Beausay's results are presented as group averages. These may be very inaccurate for any given individual. There should be some indication that linebackers vary in their levels of hostility. Also, the instruments used are by no means perfect measures. There are no measures of personality characteristics that could truly be called adequate, and there would certainly be disagreement among qualified psychologists as to what Beausay's tests actually measure. They are coarse indicators at best.
Finally, and most important from a practical point of view, Beausay took his measures just before his athletes were going into combat. Results of this kind say nothing about what athletes are like in their normal lives, only that they differ from the average man in the street when they are primed for competition. I wonder whether linebackers are any more hostile before a game than are those avid fans who are sitting in a traffic jam outside the stadium as the game starts. Perhaps the proper conclusion to be drawn from Beausay's findings is that professional-class athletes have learned to alter their psychological states to fit the situation.
ROBERT M. THORNDIKE
Having devoted considerable energy to generating support for the notion that a knowledge of personality characteristics can markedly increase our capacity to predict performances, I applaud Professor Beausay's efforts to define the critical components of personality that contribute to athletic achievement. A check of NFL and NHL game statistics will show that teams taking the most penalties (presumably manifestations of hostility and aggression) consistently sport superior won-lost records.
It should be emphasized that Dr. Beausay's Super Psyching (and here he would, I think, agree) is based on the manipulation of dynamic traits—motivations and interests—rather than descriptive temperament traits as measured by questionnaires such as the Taylor-Johnson Temperament Analysis. Which simply shows that coaches are probably correct when they "...ascribe victory and defeat to whether or not a team was 'up' for a particular game," and reaffirms my conviction that in the final analysis what we supposed experts in psychology are practicing is little more than common sense.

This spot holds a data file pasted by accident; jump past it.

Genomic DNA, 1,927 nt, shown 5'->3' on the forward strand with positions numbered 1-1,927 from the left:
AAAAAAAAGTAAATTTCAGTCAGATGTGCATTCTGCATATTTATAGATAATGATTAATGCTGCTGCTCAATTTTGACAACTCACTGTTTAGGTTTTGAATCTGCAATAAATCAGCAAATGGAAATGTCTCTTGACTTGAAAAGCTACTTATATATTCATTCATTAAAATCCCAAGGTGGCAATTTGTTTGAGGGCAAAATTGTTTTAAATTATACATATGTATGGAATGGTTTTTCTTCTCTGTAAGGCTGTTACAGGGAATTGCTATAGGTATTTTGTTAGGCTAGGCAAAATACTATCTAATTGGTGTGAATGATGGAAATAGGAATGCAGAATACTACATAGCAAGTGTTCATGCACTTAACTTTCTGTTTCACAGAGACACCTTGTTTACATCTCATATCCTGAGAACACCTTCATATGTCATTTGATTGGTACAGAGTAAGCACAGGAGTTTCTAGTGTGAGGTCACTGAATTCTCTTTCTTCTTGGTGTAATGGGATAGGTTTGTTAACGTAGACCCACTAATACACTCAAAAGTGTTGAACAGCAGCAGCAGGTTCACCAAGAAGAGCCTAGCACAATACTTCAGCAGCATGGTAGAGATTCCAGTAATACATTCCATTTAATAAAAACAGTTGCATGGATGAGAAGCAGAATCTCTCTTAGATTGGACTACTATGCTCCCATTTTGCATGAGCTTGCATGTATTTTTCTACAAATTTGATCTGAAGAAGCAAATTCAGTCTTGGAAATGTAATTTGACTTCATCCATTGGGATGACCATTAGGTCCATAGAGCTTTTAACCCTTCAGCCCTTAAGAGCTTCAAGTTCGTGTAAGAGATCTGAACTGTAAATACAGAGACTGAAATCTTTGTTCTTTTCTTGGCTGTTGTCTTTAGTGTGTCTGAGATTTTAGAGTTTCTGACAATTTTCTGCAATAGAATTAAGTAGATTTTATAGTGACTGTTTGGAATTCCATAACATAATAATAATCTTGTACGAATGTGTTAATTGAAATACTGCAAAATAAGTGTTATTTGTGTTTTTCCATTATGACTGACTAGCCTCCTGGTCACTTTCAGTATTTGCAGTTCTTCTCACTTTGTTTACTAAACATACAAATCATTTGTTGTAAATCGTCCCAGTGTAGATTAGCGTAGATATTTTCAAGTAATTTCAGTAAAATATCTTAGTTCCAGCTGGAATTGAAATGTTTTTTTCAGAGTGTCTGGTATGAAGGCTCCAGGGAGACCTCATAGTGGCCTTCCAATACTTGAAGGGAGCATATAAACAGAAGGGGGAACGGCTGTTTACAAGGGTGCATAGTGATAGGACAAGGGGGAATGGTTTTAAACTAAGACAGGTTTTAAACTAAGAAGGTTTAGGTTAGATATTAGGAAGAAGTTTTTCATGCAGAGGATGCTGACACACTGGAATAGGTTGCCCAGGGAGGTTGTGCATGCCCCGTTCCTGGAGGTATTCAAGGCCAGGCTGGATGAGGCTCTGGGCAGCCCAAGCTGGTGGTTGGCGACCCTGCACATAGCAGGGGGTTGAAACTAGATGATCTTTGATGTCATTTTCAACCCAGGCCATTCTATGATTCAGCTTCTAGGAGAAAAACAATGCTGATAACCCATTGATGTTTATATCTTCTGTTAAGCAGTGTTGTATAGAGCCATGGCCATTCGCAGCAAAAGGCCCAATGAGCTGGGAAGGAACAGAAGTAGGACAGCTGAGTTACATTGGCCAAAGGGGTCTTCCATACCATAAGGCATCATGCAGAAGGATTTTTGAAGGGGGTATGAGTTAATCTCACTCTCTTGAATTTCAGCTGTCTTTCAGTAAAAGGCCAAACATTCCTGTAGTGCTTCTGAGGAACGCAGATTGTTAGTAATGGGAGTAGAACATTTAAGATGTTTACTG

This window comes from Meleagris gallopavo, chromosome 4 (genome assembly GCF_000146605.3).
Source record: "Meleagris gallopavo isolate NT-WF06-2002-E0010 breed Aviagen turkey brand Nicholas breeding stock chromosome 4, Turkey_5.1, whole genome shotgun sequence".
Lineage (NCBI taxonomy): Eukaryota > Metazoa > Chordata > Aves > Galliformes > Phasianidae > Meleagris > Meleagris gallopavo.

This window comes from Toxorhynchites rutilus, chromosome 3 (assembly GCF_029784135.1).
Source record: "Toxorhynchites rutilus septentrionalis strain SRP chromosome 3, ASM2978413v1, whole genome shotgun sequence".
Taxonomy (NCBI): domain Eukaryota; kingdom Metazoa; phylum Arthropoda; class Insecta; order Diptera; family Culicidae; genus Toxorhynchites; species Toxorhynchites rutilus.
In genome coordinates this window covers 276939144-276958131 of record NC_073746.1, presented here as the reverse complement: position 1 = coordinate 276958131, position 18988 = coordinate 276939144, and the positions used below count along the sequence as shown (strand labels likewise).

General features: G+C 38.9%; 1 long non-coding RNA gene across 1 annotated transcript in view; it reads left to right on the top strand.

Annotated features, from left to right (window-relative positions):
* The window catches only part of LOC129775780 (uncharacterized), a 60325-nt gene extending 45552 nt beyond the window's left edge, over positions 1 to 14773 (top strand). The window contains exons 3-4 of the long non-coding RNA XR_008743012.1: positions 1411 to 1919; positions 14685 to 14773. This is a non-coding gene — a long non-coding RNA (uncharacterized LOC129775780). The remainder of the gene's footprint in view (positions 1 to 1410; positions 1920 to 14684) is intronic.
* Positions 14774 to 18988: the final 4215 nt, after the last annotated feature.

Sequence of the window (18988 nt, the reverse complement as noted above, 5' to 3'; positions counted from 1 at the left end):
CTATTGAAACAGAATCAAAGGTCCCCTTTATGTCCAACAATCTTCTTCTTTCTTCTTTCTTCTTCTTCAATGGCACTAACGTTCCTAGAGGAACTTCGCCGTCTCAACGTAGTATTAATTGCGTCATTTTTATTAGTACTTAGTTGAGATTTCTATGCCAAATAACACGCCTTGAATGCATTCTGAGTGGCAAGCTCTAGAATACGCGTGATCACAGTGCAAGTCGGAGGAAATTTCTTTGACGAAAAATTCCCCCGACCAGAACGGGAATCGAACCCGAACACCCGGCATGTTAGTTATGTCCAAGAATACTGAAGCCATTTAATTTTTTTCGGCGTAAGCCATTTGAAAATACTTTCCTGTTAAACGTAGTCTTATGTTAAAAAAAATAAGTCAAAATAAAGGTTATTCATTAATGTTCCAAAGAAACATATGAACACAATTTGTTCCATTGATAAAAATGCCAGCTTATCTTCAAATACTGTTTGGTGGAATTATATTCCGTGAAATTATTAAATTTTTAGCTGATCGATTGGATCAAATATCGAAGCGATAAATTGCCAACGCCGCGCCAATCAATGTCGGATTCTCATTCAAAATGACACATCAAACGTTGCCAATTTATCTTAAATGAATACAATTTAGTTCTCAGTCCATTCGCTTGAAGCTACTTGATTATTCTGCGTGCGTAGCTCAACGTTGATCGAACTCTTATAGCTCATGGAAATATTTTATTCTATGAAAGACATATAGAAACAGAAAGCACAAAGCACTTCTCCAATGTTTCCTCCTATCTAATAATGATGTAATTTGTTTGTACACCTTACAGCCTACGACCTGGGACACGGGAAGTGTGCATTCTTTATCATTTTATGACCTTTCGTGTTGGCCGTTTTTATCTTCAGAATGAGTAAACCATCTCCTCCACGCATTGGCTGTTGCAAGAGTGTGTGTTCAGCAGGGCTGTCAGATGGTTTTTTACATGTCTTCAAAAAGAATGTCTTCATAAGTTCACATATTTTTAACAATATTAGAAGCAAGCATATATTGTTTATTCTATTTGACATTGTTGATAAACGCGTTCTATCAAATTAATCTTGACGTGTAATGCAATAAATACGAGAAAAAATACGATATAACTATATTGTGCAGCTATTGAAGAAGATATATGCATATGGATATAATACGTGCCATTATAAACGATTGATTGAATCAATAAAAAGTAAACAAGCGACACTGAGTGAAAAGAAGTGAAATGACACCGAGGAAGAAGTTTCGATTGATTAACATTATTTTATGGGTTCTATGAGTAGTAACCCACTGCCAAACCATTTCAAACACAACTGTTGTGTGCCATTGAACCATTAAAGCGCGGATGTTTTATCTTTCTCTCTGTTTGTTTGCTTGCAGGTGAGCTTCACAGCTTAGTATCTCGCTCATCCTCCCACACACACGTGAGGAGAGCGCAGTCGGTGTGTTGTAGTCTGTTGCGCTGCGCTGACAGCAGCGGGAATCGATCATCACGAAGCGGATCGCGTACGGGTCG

NICHOLAS F. SKINNER, PH.D.
Department of Psychology
In your article Professor Beausay uses Dave Wottle as an example by which he stereotypes all distance runners. The professor should do a little more research on runners. Some people here can tell him that our hometown boy who made good ( Frank Shorter) certainly was not timid, nonaggressive or a follower when he won the marathon in Munich. Good article otherwise.
Love it, love it, love it! I'm sure Dr. Beausay knows what he's talking about when he describes quarterbacks as extreme perfectionists, a pretty cool bunch, lighthearted, free of themselves, compassionate, self-disciplined and above all, the prize catch for the little ladies.
If you haven't guessed, I am an ex-quarterback.